I might have appeared to be deep in meditation. Inside, though, my mind careened from one inane topic to another. As I was bringing it back to center yet again, the title phrase of that rollicking Mary Chapin Carpenter song popped into my head~~Shut Up and Kiss Me. I laughed out loud!
Of course, those words took on a wholly new meaning to me in that moment. They were a reminder that my incessant chatter was keeping me separate, preventing a deeper communion with the Divine. More importantly, though, they pointed out that I had been neglecting a step so essential for me. I needed to still my thoughts, yes, but I also needed to open my heart. So after my laughter ran its course, I did just that...and fell into a sweet surrender.
God as Beloved is a foreign concept for many Westerners. Ecstatic union is as well, with our spiritual practice often seeming rather staid and filled with shoulds. Across time, though, mystics have offered us a different way. Their writings, detailing rapture and an intimate relationship with God, can serve as a roadmap should we choose to travel into this unknown territory.
St. Teresa of Avila encouraged us to let God “settle into our bones,” and to allow our souls “to sing, dance, praise and love.” St. Thérèse of Lisieux described a divine kiss, and with a startling sort of intimacy she writes, “You kiss me with a kiss of Your mouth.” And that wild Sufi poet Rumi writes, “I am filled with you. Skin, blood, bone, brain, and soul.” He urges us to “stay bewildered in God,” and finds kiss an apt metaphor, too, as he prays, “Teach me how to kiss.”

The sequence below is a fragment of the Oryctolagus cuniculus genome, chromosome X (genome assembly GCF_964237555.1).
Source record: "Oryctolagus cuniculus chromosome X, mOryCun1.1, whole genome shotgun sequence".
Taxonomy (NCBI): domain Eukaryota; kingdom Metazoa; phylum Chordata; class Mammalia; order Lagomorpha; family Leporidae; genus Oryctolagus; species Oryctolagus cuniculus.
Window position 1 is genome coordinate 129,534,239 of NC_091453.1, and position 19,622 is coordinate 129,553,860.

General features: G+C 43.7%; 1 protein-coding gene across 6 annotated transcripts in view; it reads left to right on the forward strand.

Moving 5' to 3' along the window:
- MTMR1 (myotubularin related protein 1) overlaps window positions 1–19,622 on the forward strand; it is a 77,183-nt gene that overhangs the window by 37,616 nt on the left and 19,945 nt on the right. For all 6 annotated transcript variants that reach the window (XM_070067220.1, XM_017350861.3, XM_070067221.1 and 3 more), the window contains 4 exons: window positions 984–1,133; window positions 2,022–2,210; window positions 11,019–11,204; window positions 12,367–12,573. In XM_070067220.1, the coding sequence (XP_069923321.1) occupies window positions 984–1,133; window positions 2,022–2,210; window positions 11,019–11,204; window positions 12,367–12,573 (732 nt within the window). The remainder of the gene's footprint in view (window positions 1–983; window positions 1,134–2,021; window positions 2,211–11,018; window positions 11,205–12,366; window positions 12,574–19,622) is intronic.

In the weeks since that Grammy~winning country song enlivened my meditation practice, the words, “Kiss Me,” often come to my mind unbidden...
Riding my bike home from the Farmer's Market, paniers loaded with fresh veggies, I hear them. Thoughts stop, and my heart opens to the glory of the clear autumn day, the very air shimmering beneath blue skies.
My pager goes off, signaling a client in crisis. As I reach for the phone, those words remind me that the Sacred permeates even the most painful of experiences, and my awareness spontaneously shifts to greet it.
And writing this column now, as my husband prepares lunch in the kitchen below, “Kiss Me” comes again, awakening me to the holiness of this moment in all of its ordinary splendor.
St. Therese's divine kiss is just one of many metaphors used to spur our recognition of the Divine Presence dwelling in all things. Here's another, from Rumi again:“Fish don't hold the sacred liquid in cups. They swim the huge fluid freedom.”
So pick the metaphor that works best for you. Kiss, swim, dance, fill to overflowing or open to bewilderment. But whichever you choose, don't tarry. Do it now!
And here's a link to the song, if you need a refresher~~Shut Up and Kiss Me